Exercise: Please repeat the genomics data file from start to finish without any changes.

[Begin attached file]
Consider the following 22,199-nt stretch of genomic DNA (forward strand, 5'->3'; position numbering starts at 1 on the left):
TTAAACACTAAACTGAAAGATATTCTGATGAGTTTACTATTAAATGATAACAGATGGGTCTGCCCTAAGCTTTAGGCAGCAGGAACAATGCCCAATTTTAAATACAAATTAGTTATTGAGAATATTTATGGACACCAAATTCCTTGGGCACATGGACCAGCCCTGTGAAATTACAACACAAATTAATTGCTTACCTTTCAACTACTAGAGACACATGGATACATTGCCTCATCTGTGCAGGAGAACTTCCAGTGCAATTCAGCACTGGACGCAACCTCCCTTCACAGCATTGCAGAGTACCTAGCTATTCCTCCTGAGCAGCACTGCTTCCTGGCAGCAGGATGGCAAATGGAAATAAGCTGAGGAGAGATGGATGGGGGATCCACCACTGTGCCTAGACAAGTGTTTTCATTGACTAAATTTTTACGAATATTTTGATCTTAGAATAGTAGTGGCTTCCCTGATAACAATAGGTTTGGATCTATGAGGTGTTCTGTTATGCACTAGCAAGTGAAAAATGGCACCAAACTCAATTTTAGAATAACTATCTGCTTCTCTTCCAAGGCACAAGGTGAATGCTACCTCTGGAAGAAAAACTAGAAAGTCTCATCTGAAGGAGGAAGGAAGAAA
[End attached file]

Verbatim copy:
Consider the following 22,199-nt stretch of genomic DNA (forward strand, 5'->3'; position numbering starts at 1 on the left):
TTAAACACTAAACTGAAAGATATTCTGATGAGTTTACTATTAAATGATAACAGATGGGTCTGCCCTAAGCTTTAGGCAGCAGGAACAATGCCCAATTTTAAATACAAATTAGTTATTGAGAATATTTATGGACACCAAATTCCTTGGGCACATGGACCAGCCCTGTGAAATTACAACACAAATTAATTGCTTACCTTTCAACTACTAGAGACACATGGATACATTGCCTCATCTGTGCAGGAGAACTTCCAGTGCAATTCAGCACTGGACGCAACCTCCCTTCACAGCATTGCAGAGTACCTAGCTATTCCTCCTGAGCAGCACTGCTTCCTGGCAGCAGGATGGCAAATGGAAATAAGCTGAGGAGAGATGGATGGGGGATCCACCACTGTGCCTAGACAAGTGTTTTCATTGACTAAATTTTTACGAATATTTTGATCTTAGAATAGTAGTGGCTTCCCTGATAACAATAGGTTTGGATCTATGAGGTGTTCTGTTATGCACTAGCAAGTGAAAAATGGCACCAAACTCAATTTTAGAATAACTATCTGCTTCTCTTCCAAGGCACAAGGTGAATGCTACCTCTGGAAGAAAAACTAGAAAGTCTCATCTGAAGGAGGAAGGAAGAAA